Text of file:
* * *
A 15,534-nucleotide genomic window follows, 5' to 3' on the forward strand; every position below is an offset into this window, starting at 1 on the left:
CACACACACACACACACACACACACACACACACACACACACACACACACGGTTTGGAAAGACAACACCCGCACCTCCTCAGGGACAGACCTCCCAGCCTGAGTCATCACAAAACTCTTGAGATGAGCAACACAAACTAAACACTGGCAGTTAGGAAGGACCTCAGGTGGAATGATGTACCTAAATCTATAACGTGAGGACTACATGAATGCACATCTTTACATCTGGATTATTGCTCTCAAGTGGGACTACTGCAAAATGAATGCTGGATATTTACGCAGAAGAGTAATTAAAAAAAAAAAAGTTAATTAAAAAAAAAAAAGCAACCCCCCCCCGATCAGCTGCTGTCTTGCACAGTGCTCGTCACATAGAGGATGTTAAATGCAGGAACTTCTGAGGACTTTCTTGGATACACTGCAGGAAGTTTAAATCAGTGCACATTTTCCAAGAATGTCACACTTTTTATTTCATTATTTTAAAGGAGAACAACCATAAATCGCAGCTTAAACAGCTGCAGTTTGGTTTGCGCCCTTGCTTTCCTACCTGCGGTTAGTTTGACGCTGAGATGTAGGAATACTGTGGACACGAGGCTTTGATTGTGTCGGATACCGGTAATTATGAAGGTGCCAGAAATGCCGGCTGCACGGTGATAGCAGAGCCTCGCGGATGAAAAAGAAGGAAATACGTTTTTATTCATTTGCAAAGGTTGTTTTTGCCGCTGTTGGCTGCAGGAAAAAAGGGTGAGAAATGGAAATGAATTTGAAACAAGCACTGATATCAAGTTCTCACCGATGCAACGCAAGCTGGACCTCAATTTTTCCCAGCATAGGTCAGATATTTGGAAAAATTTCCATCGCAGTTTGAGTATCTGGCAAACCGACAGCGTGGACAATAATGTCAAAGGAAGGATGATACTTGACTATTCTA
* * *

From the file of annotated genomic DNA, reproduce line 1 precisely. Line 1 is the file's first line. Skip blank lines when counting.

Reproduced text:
A 15,534-nucleotide genomic window follows, 5' to 3' on the forward strand; every position below is an offset into this window, starting at 1 on the left: